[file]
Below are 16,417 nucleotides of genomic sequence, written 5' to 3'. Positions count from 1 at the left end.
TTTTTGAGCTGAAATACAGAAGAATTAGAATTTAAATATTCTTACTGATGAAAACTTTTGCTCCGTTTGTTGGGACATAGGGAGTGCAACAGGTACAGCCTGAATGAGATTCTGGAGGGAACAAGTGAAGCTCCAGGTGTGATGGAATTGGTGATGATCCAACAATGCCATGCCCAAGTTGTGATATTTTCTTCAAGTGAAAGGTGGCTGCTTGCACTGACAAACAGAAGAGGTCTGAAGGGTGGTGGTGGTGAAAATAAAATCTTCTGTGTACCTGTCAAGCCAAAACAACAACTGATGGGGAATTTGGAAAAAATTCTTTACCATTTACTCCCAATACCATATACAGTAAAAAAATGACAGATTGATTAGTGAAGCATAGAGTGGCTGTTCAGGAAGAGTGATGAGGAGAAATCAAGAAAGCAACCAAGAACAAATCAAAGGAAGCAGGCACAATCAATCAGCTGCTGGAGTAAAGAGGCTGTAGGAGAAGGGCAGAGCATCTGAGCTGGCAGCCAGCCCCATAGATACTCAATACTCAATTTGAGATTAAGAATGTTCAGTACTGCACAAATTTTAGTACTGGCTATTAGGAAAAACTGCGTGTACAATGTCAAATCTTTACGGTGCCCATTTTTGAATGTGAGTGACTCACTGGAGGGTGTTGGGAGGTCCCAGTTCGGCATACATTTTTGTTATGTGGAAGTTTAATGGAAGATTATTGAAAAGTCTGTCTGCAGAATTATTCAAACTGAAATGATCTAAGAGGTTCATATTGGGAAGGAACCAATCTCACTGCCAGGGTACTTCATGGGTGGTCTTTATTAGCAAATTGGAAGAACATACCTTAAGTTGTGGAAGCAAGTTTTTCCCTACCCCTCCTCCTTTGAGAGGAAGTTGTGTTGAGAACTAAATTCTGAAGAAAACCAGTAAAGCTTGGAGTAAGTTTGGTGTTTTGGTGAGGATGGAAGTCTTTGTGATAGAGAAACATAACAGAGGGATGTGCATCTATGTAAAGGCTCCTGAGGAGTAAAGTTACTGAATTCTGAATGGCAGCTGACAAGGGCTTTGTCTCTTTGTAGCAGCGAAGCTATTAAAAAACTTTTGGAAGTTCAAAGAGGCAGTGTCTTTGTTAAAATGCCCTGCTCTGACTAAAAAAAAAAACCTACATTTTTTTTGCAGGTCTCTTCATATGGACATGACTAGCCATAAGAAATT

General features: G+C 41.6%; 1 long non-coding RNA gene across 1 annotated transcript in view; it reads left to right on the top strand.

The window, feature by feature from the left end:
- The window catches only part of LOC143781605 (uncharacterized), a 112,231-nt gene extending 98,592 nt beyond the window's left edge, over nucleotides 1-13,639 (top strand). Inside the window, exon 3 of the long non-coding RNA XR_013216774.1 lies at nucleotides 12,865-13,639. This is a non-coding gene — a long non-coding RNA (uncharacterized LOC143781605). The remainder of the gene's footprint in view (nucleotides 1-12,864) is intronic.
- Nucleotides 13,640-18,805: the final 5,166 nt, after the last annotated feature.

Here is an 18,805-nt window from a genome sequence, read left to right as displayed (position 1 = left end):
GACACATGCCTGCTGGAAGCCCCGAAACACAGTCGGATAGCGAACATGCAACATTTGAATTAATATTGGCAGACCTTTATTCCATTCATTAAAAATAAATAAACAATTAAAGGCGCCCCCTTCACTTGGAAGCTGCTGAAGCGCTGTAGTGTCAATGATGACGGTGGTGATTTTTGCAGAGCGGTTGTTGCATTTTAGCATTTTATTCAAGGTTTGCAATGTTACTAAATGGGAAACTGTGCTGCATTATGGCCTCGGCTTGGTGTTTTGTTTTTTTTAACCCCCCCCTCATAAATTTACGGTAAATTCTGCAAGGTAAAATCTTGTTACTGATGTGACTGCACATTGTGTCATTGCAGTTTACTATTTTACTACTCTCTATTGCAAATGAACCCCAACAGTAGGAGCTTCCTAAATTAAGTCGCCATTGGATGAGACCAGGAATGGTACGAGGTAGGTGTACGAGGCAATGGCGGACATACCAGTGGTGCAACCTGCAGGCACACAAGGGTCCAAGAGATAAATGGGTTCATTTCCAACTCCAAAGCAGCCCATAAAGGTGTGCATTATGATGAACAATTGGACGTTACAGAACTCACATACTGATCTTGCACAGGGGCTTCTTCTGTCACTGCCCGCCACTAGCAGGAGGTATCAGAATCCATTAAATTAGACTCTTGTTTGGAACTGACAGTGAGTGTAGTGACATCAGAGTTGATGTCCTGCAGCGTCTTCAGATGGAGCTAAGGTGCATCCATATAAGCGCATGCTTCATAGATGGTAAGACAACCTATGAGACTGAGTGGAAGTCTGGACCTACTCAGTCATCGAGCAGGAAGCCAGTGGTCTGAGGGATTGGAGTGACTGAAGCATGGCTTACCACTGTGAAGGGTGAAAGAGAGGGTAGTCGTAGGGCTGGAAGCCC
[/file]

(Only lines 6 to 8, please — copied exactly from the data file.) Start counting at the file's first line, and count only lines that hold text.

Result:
- Nucleotides 13,640-18,805: the final 5,166 nt, after the last annotated feature.

Here is an 18,805-nt window from a genome sequence, read left to right as displayed (position 1 = left end):
GACACATGCCTGCTGGAAGCCCCGAAACACAGTCGGATAGCGAACATGCAACATTTGAATTAATATTGGCAGACCTTTATTCCATTCATTAAAAATAAATAAACAATTAAAGGCGCCCCCTTCACTTGGAAGCTGCTGAAGCGCTGTAGTGTCAATGATGACGGTGGTGATTTTTGCAGAGCGGTTGTTGCATTTTAGCATTTTATTCAAGGTTTGCAATGTTACTAAATGGGAAACTGTGCTGCATTATGGCCTCGGCTTGGTGTTTTGTTTTTTTTAACCCCCCCCTCATAAATTTACGGTAAATTCTGCAAGGTAAAATCTTGTTACTGATGTGACTGCACATTGTGTCATTGCAGTTTACTATTTTACTACTCTCTATTGCAAATGAACCCCAACAGTAGGAGCTTCCTAAATTAAGTCGCCATTGGATGAGACCAGGAATGGTACGAGGTAGGTGTACGAGGCAATGGCGGACATACCAGTGGTGCAACCTGCAGGCACACAAGGGTCCAAGAGATAAATGGGTTCATTTCCAACTCCAAAGCAGCCCATAAAGGTGTGCATTATGATGAACAATTGGACGTTACAGAACTCACATACTGATCTTGCACAGGGGCTTCTTCTGTCACTGCCCGCCACTAGCAGGAGGTATCAGAATCCATTAAATTAGACTCTTGTTTGGAACTGACAGTGAGTGTAGTGACATCAGAGTTGATGTCCTGCAGCGTCTTCAGATGGAGCTAAGGTGCATCCATATAAGCGCATGCTTCATAGATGGTAAGACAACCTATGAGACTGAGTGGAAGTCTGGACCTACTCAGTCATCGAGCAGGAAGCCAGTGGTCTGAGGGATTGGAGTGACTGAAGCATGGCTTACCACTGTGAAGGGTGAAAGAGAGGGTAGTCGTAGGGCTGGAAGCCC